Leaking and Incontinence

Women can develop urinary incontinence, the inability to control urination, as a result of childbirth, surgery or an abdominal injury or trauma. While incontinence and urinary leaking is embarrassing at best, in the worst cases, it can be completely debilitating and significantly impair a woman’s quality of life.

In the U.S., about one in every four women between the ages of 30 and 59 is currently living with urinary incontinence. Approximately 35 percent of women over 65 years old also struggles with this condition.

To help women overcome incontinence, Loma Linda University Medical Center’s Center for Urogynecology provides access to various specialists with experience in effectively and compassionately treating urinary incontinence.

Diagnosing Urinary Incontinence
Before we can begin treatment, our experts will need to determine the cause and severity of a woman's urinary incontinence. To this end, our thorough diagnostic procedures start by compiling a woman's complete personal medical history and performing a physical exam.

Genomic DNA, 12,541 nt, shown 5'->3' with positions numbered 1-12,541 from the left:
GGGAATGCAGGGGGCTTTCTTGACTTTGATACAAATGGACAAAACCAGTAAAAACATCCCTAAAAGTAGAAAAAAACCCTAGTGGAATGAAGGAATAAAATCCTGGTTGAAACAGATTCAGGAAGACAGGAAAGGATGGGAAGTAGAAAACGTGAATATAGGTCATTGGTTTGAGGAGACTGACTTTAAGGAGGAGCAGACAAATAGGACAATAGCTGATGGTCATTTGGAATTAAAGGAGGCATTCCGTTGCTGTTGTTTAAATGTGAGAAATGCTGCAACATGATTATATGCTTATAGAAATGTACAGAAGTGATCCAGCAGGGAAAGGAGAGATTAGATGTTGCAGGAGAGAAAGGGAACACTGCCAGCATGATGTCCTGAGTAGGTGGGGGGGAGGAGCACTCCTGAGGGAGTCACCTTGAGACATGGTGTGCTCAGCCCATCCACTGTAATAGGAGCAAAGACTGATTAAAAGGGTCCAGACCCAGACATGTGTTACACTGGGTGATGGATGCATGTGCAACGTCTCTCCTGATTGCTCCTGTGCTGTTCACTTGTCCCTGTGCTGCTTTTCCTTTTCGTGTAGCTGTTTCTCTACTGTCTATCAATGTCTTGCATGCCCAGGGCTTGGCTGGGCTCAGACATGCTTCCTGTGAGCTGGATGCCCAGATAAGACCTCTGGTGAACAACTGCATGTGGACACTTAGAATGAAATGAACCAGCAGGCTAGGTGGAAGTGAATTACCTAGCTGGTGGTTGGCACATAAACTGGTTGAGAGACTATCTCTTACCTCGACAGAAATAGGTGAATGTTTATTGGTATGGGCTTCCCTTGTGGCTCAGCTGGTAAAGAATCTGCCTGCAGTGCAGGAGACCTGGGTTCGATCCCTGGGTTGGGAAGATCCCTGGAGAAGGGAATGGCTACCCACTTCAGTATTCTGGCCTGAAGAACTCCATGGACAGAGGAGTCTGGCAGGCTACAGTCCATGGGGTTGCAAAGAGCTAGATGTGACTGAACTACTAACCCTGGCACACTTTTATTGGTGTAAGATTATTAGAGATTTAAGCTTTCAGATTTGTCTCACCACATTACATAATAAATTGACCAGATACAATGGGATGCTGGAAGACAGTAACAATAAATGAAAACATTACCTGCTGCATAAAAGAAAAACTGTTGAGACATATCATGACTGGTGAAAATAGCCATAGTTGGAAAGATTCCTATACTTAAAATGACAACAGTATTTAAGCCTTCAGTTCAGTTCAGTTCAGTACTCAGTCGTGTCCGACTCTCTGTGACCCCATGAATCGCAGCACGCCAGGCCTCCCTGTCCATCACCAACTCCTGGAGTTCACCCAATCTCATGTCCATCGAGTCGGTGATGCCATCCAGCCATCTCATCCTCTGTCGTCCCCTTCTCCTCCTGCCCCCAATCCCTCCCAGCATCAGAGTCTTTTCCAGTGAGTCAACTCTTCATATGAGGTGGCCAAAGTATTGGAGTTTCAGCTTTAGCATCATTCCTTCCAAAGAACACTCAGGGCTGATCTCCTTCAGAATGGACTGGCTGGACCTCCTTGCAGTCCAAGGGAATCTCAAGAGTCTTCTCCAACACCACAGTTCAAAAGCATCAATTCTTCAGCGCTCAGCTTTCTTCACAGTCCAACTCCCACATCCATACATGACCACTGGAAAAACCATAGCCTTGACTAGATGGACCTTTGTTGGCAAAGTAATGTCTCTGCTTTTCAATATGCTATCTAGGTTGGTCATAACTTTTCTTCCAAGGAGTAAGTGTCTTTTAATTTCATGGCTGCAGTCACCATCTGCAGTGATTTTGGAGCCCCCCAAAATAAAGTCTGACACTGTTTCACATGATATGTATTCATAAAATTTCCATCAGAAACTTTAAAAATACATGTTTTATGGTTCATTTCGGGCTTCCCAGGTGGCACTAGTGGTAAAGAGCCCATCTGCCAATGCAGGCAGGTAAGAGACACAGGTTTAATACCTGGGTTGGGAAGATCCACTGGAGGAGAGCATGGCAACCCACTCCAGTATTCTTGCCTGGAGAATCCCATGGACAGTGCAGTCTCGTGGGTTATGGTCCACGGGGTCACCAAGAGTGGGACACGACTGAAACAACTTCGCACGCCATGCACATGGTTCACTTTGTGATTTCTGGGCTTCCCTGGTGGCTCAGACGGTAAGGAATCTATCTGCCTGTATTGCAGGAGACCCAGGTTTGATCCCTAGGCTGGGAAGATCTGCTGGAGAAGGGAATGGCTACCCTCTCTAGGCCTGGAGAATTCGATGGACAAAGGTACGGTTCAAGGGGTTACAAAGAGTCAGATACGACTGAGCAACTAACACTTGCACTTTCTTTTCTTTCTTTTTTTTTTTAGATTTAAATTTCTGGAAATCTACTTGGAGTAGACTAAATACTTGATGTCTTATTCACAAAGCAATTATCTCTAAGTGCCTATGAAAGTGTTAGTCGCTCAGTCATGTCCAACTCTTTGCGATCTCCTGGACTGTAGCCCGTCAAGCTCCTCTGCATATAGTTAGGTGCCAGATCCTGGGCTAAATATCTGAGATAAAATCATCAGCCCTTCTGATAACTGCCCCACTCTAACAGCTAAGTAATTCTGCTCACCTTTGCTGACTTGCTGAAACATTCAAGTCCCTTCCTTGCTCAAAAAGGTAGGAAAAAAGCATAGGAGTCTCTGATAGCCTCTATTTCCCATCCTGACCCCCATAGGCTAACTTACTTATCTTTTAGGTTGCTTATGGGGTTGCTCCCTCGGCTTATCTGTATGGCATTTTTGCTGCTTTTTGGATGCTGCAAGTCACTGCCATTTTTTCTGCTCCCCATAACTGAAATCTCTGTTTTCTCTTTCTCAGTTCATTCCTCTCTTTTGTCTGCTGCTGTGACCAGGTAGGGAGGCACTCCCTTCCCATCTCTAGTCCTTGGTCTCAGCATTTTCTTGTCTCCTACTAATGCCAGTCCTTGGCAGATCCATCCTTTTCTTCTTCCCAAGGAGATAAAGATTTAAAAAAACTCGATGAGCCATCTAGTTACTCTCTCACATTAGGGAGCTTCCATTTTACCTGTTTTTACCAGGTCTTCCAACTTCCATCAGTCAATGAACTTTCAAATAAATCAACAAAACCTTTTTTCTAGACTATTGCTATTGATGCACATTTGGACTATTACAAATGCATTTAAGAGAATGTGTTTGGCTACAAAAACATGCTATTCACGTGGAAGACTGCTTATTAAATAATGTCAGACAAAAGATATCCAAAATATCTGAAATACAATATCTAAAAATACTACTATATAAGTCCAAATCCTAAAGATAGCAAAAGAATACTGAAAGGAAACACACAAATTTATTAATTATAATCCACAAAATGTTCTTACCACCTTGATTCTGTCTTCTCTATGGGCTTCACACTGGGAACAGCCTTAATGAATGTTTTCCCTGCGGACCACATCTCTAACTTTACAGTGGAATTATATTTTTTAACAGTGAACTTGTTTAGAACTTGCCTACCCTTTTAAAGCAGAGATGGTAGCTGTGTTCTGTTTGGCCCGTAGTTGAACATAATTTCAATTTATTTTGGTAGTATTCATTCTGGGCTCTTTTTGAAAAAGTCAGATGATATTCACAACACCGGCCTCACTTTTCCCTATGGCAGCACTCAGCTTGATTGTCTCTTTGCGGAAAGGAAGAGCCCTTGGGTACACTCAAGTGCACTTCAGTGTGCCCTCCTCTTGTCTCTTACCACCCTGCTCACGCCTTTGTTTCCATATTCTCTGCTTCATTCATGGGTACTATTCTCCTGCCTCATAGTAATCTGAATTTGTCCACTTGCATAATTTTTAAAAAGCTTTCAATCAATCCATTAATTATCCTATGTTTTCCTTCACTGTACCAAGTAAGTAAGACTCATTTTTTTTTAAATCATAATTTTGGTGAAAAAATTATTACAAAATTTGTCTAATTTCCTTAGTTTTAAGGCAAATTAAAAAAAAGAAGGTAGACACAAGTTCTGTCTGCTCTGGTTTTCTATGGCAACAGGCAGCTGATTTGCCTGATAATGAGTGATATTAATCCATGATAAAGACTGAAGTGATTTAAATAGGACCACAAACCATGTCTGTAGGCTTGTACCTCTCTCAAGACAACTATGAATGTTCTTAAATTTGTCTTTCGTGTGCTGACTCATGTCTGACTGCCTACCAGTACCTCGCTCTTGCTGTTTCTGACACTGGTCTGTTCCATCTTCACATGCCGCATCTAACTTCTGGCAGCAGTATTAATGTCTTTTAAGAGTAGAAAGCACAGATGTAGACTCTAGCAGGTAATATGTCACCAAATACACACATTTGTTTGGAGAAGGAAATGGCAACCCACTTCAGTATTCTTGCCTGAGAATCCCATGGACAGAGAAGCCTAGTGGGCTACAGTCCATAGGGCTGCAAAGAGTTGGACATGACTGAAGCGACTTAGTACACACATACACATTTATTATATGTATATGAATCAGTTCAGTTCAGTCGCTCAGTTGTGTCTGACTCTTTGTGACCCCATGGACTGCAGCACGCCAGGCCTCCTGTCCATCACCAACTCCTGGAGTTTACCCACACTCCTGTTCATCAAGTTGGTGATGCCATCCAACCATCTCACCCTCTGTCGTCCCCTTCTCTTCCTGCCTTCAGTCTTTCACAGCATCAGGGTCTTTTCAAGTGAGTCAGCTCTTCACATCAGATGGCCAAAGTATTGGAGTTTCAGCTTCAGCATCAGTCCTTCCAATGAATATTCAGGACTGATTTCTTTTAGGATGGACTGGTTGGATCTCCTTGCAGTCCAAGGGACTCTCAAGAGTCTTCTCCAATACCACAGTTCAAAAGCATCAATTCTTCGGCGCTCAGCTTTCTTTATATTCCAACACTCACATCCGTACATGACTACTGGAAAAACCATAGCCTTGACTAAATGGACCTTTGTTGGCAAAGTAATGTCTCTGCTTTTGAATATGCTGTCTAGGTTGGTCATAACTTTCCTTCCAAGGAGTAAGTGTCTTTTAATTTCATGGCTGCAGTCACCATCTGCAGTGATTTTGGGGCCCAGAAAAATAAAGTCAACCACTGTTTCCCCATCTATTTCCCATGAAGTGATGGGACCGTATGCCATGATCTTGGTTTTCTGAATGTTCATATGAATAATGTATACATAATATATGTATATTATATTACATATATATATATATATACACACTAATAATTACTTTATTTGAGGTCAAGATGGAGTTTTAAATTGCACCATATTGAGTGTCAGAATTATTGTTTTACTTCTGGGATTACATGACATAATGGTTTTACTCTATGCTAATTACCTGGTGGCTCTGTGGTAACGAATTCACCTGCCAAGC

Subsequently, our experienced doctors will conduct a series of complex tests, which may include a(n):

  • Electrophysiology to evaluate the responsiveness and function of pelvic muscles and nerves
  • Urodynamics test to measure the bladder's ability to store and expel urine
  • Diagnostic urethrocystoscopy to create a detailed image of the bladder and urethra
  • MRI to determine whether other physical issues are contributing to a woman's incontinence

Our Treatments for Urinary Incontinence & Leaking
Following a comprehensive diagnosis, our staff will develop a unique treatment plan that is tailored to each woman's specific needs and the severity of her condition. Women with milder cases of urinary incontinence will likely be prescribed non-surgical treatments, which can include but are not limited to:

  • Biofeedback and electrical stimulation to rehabilitate damaged pelvic nerves and muscles
  • Collagen, botox or pain medication injections

In more severe cases, women may need minimally invasive surgery, a procedure in which cutting-edge technologies reduce the number and size of incisions made during surgery toward speeding a woman’s recovery, minimizing pain and side effects and enhancing surgical precision and overall outcomes. Minimally invasive surgery for urinary incontinence typically involves implanting mini-slings in the pelvic region to improve bladder control.

To Learn More about Treating Leaking & Incontinence in Women

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